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Should Computer Scientists Change How They Publish?


Jack Rosenberger

One of the most popular panels at the 2012 edition of Snowbird was "Publication Models in Computing Research: Is a Change Needed? Are We Ready for a Change?" A lively audience of more than 100 computer scientists occupied the medium-size ballroom in which the four-person panel presented, and the audience’s comments at the end of the talk included a positive sharing of suggestions, ideas, and personal experiences. The topic clearly resonated with the audience, and it was common for attendees to be lined up by the microphone, waiting for their opportunity to speak.

Chaired by Moshe Y. Vardi, the panel featured Carlo Ghezzi, chair of software engineering in the department of electronics and information at Politecnico di Milano; Jonathan Grudin, principal researcher, Natural Interaction Group, Microsoft Research; M. Tamer Ozsu, professor of computer science at the University of Waterloo; and Fred B. Schneider, Samuel B. Eckert Professor of Computer Science at Cornell University.

Carlo Ghezzi, Politecnico di Milano
The first panelist, Carlo Ghezzi, spoke on "Towards a Richer Notion of Publication." He noted that papers and their recognition through citations are proxies for research products and the quality of the research. "This model is being challenged," said Ghezzi. "We need to develop a richer model of it."

Research products are enablers of impact, he noted, with impact being how other researchers and practitioners build on the research products. "We have been pushing the idea that computer science research products are not only journal papers, and we need to continue to do it," he urged. "In many areas of computer science, papers in isolation are not enough to build research on and make progress.

"Other research products," he said, "include software tools, prototypes, models, datasets, and benchmarks. Research products should refer to all of these."

Ghezzi also said computer scientists need to change their idea of impact. "Impact is usually noted as citations. For computer science, we need a richer notion of impact that refers to a richer notion of research products such as code downloads, licenses, and the number of people who use a tool. We should evaluate the quality of the whole bundle." He also recommended the paper "Research Evaluation in CS," which addresses the issue of evaluating the impact of research, and was published in the April 2009 issue of Communications of the ACM.

"We shouldn’t refer to only papers," he said, "but the entire ecosystem." If this richer idea of publication is implemented, Ghezzi suggested that we will reward authors who create useful artifacts, obtain results that are reusable and reproducible, and avoid unsupported claims.

Likewise, Ghezzi urged that papers which include claims about a tool or data should provide access to the tool or the data so they can be assessed, and papers that provide such access and pass an outside assessment could be given a higher status, such as "a gold category."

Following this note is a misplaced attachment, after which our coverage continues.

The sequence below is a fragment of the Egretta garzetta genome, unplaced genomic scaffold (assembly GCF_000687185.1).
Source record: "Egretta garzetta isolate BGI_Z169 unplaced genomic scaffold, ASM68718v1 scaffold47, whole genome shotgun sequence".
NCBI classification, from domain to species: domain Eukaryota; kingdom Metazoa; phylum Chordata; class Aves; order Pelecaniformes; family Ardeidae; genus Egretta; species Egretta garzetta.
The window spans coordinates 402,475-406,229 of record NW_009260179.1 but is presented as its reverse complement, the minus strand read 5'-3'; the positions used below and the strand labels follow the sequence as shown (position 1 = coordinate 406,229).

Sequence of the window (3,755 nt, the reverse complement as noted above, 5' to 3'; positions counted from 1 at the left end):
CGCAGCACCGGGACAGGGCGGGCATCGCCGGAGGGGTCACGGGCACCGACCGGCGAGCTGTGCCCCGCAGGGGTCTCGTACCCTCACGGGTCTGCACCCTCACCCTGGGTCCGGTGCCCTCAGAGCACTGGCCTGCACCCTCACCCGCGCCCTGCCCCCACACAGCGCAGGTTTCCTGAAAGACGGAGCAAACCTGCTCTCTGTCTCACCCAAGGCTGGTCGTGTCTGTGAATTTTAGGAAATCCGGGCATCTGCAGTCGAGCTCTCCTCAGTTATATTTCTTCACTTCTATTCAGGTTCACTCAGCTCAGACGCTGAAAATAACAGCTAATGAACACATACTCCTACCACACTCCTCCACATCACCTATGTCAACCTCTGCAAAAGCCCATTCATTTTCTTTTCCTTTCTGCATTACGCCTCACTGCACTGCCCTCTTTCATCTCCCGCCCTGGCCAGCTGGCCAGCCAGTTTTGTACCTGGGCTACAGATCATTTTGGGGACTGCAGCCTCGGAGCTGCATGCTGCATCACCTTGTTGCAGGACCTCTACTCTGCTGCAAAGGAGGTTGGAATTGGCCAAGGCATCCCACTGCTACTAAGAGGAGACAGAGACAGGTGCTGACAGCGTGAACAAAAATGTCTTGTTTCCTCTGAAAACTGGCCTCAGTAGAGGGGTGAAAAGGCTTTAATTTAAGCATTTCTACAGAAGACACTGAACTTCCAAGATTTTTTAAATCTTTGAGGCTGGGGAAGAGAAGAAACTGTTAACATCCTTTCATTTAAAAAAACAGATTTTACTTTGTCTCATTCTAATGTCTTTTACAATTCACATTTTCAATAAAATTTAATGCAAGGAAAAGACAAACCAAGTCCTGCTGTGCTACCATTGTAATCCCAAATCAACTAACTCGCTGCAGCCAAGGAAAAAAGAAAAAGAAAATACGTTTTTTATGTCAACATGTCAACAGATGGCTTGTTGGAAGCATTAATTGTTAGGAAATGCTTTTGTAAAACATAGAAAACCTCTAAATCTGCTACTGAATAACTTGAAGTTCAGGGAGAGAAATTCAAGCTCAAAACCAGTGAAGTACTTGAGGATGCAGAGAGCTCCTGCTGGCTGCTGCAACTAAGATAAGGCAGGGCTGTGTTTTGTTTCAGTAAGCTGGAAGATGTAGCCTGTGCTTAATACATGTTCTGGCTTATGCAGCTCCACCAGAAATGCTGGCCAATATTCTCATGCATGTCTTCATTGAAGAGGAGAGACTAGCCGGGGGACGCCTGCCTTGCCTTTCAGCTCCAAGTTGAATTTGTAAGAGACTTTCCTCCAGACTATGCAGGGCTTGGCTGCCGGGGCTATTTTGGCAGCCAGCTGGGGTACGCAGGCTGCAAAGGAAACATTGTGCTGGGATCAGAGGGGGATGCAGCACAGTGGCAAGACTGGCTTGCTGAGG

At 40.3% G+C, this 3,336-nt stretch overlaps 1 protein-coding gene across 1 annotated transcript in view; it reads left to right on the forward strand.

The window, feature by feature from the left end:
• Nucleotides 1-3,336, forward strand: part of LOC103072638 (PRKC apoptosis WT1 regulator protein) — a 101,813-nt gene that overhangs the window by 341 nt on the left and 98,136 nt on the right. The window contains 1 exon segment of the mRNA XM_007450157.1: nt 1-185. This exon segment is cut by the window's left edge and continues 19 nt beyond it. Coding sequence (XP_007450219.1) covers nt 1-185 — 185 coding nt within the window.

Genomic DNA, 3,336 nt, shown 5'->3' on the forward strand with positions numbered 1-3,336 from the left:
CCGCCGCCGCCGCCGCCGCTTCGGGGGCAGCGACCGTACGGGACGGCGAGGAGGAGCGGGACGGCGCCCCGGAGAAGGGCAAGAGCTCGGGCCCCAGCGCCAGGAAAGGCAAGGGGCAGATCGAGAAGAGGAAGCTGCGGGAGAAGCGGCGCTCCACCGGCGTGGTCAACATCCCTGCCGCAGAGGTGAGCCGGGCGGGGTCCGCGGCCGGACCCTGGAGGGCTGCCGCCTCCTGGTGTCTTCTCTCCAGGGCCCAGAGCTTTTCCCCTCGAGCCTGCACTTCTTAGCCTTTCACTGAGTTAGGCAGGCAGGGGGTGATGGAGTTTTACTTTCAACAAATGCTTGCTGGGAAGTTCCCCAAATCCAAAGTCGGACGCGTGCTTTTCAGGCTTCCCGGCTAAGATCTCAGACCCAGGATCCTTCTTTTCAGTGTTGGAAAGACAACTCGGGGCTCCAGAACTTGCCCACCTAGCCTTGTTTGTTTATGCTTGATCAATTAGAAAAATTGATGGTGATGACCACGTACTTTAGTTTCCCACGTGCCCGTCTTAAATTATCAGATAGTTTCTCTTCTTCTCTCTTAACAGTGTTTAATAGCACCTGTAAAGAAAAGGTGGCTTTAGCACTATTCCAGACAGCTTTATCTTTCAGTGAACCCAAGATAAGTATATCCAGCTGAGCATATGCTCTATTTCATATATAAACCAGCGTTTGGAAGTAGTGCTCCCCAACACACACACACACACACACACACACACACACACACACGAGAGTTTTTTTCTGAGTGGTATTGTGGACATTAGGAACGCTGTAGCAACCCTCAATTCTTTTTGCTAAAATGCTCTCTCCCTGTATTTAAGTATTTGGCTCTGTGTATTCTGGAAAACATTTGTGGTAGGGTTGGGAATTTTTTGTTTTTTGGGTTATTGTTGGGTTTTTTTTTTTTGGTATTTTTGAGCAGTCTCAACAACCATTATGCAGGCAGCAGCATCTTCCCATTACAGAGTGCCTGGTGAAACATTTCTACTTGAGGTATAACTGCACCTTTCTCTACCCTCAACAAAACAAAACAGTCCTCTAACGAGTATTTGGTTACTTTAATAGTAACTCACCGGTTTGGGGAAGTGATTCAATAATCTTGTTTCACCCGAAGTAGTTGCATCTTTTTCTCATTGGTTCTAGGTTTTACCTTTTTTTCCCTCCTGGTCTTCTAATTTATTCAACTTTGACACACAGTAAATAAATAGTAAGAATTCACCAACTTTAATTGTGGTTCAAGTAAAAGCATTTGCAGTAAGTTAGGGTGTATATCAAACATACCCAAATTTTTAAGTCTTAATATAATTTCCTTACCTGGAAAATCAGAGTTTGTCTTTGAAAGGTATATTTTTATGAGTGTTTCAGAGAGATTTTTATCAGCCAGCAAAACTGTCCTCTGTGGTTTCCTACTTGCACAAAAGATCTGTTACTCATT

This is not such a bold idea, Ghezzi mentioned. Since 2008 SIGMOD has been conducting an "experimental repeatability" effort to ensure that SIGMOD papers stand as reliable, reference-able works for future research. Similarly, ESEC/FSE had an "artifact evaluation" committee in 2011 and FSE will continue to do this in 2012, he said.

"The community needs to implement this richer notion of publication and reach agreement," Ghezzi concluded, if it wants to progress "from problems to solutions."

Jonathan Grudin, Microsoft Research
Jonathan Grudin gave a colorful PowerPoint-rich talk titled "The Merging of Conferences and Journals," and made the interesting observation that in terms of publication, conferences and journals are migrating to the same niche. "What do ecologists say about this?" he asked. "Competitors cannot exist in the same niche." However, if the two competitors can mate, you can create something entirely new, he said.

In terms of their respective niches, Grudin noted that journals once focused on quality publications and built research reputations while conferences provided networking opportunities and built a research community.

In terms of publication, journals and conferences have increasingly become similar and in some cases are merging, he said.

With computer science conferences and journals both focusing on quality, Grudin pointed out tat community-building has suffered and special interest groups (SIGs) have steadily declined in membership. In 1990 10 ACM SIGs had 3,000 or more members; today only two do, he said.

In describing efforts to mate conferences and journals, Grudin noted the following: Some selective conferences become a journal issue; the authors of journal papers are invited to present at some conferences; some conferences include a revision cycle in the review process; and some conferences only include accepted journal articles. Grudin suggested that community-building requires greater inclusivity and might in the future involve an online virtual presence.

M. Tamer Ozsu, University of Waterloo
M. Tamer Ozsu’s talk on open access models was titled "To Open or Not to Open." Ozsu began by providing an overview of four different models, which he called Green Open Access (the author self-archives), Gold Open Access (publications are open at the publisher’s site), Hybrid Open Access Journals (the author or institution pays in part or whole for publication), and Author Pays (the only option is the author or institution pays for the cost of publication).